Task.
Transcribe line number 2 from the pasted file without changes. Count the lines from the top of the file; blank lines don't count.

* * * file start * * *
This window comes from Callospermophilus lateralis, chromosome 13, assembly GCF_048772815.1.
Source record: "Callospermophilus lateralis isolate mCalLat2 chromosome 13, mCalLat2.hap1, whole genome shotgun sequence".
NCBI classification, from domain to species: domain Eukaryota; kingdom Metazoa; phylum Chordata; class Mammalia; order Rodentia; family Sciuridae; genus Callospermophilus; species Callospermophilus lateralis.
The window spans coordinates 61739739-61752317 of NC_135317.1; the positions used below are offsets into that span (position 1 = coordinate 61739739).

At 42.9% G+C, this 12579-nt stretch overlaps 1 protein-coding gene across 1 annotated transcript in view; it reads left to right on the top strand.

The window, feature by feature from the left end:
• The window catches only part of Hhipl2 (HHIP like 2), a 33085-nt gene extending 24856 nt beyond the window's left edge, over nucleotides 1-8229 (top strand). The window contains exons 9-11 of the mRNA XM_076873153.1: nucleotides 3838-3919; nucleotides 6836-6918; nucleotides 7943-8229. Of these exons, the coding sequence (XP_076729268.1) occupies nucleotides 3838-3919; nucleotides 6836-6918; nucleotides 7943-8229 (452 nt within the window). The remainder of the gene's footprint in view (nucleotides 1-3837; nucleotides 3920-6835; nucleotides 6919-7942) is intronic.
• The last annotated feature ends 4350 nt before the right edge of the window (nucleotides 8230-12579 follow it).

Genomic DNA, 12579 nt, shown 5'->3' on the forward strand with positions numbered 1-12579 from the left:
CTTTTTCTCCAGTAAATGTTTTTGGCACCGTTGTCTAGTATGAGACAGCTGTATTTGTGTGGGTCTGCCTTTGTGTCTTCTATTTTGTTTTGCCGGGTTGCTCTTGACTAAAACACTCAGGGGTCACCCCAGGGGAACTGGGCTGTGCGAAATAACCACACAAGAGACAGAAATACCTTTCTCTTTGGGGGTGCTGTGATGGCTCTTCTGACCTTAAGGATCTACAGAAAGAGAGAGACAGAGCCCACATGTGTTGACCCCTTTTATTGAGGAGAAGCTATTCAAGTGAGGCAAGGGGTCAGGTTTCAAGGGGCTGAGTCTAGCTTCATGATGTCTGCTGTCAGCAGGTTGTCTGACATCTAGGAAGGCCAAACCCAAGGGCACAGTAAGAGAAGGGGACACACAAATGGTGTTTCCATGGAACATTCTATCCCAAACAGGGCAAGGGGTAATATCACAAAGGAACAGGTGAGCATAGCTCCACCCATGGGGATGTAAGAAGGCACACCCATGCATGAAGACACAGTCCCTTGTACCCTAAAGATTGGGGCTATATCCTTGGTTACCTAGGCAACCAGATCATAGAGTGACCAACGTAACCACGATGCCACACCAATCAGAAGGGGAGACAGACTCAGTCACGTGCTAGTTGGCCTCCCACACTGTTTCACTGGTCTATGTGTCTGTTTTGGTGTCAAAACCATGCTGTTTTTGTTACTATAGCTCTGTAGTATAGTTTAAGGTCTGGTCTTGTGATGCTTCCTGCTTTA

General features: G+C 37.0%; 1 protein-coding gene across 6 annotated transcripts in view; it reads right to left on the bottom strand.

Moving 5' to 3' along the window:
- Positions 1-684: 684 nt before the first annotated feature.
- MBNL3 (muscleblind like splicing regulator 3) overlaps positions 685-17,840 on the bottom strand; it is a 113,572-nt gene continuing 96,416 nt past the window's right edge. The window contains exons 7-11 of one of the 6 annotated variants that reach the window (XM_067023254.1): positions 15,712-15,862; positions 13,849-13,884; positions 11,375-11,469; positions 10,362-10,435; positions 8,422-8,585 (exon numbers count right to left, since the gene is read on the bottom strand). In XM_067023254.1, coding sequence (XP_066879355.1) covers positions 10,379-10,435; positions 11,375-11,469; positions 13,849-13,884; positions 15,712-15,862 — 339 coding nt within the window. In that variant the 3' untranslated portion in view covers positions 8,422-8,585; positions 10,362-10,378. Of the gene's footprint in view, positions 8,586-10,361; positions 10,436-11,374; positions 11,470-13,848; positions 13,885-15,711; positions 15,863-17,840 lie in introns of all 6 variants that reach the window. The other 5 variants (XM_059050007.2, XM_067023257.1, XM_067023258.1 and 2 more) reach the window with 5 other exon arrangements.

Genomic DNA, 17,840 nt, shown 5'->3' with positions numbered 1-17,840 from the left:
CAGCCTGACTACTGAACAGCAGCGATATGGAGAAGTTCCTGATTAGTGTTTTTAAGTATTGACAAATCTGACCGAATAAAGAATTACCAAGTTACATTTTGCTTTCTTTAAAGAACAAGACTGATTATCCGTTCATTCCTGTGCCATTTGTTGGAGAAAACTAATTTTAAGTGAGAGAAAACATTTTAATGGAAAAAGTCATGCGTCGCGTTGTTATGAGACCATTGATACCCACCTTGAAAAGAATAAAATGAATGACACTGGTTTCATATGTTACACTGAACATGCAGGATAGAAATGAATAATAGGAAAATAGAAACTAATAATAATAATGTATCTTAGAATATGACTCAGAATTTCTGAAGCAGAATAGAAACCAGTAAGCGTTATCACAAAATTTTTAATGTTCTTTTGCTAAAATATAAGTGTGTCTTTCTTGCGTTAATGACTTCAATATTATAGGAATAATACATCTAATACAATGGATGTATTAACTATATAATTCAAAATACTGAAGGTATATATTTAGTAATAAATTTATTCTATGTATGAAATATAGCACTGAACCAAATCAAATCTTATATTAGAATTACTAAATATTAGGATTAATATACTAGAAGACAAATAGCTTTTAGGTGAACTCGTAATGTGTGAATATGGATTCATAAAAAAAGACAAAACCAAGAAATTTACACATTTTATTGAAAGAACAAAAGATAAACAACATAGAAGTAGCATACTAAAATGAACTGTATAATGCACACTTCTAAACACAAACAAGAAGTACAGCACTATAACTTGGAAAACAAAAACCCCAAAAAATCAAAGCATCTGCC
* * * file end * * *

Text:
Source record: "Callospermophilus lateralis isolate mCalLat2 chromosome 13, mCalLat2.hap1, whole genome shotgun sequence".